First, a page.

United Kingdom could seek extension to Brexit transition, says Theresa May

May's office said she planned to tell the House of Commons that "the vast majority" of issues are settled, including the status of Gibraltar, Britain's territory at the tip of the Iberian Peninsula.

Cabinet members met today to discuss a no-deal Brexit as experts warned that leaving the European Union will hit Britain's ability to tackle serious and organised crime and import medicines as well as hurt the scientific community.

Her opponents had spent the weekend claiming they were close to gathering sufficient support to trigger a vote of no confidence in the Prime Minister, with Wednesday's meeting of the 1922 Committee of backbench Tory MPs being billed as a make-or-break moment for her leadership.

But May's room for maneuver is limited by pressure from pro-Brexit Conservatives and her government's Northern Irish ally, the Democratic Unionist Party, who oppose any more compromises with the EU.

According to her prepared remarks, May will say "95 per cent of the withdrawal agreement and its protocols are now settled", with significant progress in "the last three weeks alone".

This would increase to 100 percent under the backstop, he added, but a later animal-health agreement could reduce the proportion inspected to 40 percent.

May has been recently been facing a surge in criticism from European Union supporters as well as from euroskeptics within her own party about her role in Brexit negotiations. "I see any extension, or being in any form of backstop, as undesirable".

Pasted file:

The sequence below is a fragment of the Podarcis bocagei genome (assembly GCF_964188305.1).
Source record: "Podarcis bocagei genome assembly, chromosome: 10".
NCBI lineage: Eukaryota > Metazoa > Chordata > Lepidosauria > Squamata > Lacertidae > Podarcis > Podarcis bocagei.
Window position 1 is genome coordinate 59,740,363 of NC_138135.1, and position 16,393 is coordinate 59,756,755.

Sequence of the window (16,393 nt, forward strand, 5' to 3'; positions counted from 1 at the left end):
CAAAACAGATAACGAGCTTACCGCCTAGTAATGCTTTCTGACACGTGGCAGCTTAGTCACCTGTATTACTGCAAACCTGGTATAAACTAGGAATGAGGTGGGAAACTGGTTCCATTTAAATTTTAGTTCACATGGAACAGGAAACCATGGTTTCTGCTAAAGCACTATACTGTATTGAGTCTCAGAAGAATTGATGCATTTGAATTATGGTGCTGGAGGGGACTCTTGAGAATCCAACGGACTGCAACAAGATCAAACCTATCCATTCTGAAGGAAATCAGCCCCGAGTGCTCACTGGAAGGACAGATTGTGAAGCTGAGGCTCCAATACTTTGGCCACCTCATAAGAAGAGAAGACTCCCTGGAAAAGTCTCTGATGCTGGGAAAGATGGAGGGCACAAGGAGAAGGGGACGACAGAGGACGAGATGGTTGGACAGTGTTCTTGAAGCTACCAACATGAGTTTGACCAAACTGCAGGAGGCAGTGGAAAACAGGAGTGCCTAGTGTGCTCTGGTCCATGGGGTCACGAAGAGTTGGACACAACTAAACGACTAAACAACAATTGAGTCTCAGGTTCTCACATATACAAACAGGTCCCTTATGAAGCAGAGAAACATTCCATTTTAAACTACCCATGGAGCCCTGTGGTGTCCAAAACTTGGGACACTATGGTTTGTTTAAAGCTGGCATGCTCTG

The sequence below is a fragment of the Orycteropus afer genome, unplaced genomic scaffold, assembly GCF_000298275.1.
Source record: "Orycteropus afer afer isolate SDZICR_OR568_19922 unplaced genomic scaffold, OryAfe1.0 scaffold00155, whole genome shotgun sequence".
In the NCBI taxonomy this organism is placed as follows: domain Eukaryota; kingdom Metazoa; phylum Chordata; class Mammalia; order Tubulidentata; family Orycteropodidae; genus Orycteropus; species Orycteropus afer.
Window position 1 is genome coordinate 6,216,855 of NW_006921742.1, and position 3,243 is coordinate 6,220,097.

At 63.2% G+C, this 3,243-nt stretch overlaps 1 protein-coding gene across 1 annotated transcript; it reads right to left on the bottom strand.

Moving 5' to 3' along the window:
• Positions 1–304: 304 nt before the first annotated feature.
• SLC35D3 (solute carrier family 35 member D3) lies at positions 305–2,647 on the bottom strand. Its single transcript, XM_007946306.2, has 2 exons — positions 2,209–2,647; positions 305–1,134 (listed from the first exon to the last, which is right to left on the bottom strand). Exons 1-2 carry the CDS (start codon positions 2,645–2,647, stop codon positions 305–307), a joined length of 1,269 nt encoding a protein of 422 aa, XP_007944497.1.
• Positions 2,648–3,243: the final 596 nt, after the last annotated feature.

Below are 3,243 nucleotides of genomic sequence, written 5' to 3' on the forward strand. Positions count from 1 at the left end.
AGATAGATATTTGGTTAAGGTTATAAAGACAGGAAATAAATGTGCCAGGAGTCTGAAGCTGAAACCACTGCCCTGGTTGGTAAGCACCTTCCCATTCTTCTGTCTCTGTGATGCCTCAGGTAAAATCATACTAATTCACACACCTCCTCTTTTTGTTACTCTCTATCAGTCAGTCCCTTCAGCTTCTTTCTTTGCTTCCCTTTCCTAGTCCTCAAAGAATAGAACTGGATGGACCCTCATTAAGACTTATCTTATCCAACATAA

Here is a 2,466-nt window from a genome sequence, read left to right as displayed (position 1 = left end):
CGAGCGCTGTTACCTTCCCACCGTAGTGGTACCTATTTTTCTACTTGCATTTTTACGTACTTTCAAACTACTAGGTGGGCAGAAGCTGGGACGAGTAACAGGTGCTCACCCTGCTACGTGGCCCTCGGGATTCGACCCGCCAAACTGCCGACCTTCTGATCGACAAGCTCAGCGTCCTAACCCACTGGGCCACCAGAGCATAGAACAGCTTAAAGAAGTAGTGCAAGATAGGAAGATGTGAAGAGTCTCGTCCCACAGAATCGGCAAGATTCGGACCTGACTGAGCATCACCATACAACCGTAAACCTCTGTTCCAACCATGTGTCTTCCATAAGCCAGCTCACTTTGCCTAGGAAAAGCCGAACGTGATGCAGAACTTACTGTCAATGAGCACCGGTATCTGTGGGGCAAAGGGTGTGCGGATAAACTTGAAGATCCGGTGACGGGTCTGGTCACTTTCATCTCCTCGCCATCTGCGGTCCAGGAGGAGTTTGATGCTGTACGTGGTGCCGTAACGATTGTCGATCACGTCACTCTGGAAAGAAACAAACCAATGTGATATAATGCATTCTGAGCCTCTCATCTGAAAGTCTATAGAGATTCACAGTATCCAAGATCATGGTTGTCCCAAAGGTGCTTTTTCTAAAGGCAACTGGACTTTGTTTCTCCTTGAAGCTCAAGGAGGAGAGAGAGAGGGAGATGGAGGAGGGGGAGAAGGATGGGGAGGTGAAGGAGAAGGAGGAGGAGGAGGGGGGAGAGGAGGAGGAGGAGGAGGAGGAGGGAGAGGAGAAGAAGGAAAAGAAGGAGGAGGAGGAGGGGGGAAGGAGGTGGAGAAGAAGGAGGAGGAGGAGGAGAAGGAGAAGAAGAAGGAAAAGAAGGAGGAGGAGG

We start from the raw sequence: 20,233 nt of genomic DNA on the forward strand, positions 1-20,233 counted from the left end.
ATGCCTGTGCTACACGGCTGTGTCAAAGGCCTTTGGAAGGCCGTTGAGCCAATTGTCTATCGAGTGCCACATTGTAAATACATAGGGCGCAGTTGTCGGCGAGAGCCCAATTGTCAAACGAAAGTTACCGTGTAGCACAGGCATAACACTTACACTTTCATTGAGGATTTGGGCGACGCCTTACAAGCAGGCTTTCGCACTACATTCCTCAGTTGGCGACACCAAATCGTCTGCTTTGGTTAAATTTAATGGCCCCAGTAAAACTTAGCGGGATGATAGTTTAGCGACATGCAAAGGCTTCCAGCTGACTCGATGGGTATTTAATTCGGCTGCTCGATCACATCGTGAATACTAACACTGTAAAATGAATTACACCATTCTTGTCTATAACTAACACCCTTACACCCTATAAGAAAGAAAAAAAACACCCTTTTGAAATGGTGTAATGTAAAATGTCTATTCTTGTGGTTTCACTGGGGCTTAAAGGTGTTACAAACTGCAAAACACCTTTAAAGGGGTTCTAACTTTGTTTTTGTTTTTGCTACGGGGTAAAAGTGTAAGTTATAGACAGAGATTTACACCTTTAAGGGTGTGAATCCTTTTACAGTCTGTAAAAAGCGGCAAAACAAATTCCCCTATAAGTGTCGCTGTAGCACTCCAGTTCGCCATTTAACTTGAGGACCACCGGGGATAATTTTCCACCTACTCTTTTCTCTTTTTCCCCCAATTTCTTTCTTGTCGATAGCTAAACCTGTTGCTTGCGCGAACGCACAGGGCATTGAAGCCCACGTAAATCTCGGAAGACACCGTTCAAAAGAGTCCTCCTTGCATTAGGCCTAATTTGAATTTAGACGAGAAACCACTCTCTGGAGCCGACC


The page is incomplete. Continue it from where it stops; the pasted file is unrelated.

It will mean not giving in to those who want to stop Brexit with a politician's vote.

"But we won't sacrifice Northern Ireland, and we must have finality to any backstop - whether through a time-limit or a mechanism that enables the United Kingdom to leave, in case the European Union doesn't live up to its promise to get the future relationship in place swiftly".

Several Conservative Brexit MPs as well as opposition leader Jeremy Corbyn asked pointed questions - which were not answered - about how much extending the transition period would cost the UK.

To make the prime minister's week even more hard, she is facing the threat of rebellion from over 40 Conservative MPs if she does not bow to new demands over the backstop within the next 48 hours, the Times reports.

It follows a suggestion by UK Brexit Secretary Dominic Raab that the UK transition period could be extended as "an alternative to the backstop". "The Brexit mood music remains negative for the Pound, which could fall more sharply if a leadership challenge materialises in the coming months", says Hardman in a briefing to clients.

Organizers handed out postcards for people to write to their local lawmakers demanding a final say on the Brexit deal, rather than relying on Parliament to approve it.

Baker had been planning to launch a rebellion against the government by proposing an amendment to the Northern Ireland bill which was to go before parliament tomorrow but has dropped his stance on May's reassurances.

  • Rogelio Becker